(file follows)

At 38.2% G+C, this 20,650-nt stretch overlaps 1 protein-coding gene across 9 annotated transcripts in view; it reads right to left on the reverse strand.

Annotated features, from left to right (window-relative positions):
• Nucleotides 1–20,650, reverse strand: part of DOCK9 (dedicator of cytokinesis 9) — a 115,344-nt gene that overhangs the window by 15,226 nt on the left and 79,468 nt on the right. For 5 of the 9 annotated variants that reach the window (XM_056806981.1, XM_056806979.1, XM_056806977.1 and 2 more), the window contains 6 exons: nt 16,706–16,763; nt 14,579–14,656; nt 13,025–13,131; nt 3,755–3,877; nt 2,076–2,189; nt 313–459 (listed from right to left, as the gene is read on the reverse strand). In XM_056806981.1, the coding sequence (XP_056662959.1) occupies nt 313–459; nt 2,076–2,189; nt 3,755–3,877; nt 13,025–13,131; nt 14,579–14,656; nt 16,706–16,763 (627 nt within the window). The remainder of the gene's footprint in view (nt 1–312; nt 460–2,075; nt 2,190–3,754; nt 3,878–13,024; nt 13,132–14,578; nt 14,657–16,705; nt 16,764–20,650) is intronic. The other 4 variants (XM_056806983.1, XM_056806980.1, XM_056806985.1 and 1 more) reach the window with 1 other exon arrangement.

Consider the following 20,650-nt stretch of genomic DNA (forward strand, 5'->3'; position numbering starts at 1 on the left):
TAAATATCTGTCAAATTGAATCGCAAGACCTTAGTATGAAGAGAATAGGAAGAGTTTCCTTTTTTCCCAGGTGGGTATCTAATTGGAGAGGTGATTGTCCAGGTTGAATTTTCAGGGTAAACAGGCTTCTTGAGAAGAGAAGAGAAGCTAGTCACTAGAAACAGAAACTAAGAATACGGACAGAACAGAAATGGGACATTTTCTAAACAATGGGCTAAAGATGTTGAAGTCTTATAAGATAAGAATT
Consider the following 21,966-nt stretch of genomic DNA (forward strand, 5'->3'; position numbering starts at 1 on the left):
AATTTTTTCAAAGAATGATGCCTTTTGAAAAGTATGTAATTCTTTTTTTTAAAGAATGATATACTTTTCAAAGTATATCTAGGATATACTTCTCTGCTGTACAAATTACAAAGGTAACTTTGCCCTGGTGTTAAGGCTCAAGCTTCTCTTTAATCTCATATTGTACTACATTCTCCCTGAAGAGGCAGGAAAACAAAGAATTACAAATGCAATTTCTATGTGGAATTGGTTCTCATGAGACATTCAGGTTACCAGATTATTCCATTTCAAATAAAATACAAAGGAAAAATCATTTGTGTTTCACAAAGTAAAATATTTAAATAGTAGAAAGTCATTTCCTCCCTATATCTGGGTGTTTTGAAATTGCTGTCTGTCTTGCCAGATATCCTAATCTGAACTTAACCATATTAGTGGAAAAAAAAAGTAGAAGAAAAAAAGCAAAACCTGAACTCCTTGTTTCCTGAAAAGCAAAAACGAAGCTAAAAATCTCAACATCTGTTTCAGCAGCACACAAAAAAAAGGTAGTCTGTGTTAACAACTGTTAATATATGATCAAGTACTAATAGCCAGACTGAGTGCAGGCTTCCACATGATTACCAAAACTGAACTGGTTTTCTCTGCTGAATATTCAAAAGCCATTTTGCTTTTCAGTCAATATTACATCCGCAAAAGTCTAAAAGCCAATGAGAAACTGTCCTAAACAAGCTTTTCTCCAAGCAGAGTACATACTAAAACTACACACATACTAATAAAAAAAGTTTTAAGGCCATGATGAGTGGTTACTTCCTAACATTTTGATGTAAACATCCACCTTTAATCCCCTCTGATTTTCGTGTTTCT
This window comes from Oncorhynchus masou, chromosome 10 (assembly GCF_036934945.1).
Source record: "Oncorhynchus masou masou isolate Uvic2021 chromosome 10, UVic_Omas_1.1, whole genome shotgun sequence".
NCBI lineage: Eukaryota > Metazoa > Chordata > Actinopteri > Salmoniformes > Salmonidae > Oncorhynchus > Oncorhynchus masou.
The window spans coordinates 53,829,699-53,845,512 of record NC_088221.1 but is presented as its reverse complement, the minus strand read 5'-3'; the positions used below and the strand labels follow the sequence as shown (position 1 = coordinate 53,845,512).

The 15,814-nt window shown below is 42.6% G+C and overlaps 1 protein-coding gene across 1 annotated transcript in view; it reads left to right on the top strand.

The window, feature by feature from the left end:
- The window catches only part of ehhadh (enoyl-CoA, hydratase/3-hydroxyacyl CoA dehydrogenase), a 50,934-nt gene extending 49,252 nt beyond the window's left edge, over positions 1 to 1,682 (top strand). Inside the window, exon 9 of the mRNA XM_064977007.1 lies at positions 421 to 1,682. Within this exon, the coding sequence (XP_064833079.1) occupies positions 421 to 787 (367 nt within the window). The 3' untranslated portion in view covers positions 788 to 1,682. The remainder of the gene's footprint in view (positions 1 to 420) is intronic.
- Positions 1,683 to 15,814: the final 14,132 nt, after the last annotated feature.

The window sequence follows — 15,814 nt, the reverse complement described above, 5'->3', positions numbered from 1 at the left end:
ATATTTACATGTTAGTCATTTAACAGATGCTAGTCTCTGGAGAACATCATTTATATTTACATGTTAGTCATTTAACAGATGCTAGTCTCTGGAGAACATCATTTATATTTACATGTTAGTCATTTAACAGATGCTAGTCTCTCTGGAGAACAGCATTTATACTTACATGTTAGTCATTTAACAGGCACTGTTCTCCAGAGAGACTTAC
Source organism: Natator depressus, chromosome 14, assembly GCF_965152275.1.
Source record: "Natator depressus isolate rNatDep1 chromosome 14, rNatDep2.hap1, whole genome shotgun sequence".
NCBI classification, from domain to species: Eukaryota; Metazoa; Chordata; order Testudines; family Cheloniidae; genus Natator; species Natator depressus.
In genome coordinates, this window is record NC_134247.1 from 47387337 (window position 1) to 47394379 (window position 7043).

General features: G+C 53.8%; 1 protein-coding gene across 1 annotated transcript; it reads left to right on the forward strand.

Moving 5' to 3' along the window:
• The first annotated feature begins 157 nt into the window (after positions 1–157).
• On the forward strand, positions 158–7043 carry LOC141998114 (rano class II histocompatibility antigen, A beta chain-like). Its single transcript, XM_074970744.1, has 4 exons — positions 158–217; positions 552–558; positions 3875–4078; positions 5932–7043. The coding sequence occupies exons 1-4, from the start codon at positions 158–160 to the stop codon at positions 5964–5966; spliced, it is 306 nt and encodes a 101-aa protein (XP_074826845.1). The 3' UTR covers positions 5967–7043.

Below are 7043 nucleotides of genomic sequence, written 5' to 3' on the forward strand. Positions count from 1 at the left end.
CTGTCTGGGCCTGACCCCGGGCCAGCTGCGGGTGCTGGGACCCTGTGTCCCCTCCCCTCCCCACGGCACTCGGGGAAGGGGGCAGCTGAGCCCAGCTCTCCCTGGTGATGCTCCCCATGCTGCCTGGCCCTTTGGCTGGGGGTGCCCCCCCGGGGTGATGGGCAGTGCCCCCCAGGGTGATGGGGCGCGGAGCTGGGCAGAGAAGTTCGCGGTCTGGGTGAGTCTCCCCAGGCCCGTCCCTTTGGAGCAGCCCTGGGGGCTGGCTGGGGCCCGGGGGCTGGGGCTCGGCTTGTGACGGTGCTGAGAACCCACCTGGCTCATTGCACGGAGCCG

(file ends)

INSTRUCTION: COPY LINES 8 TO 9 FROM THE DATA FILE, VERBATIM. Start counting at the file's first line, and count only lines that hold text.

This window comes from Oncorhynchus masou, chromosome 10 (assembly GCF_036934945.1).
Source record: "Oncorhynchus masou masou isolate Uvic2021 chromosome 10, UVic_Omas_1.1, whole genome shotgun sequence".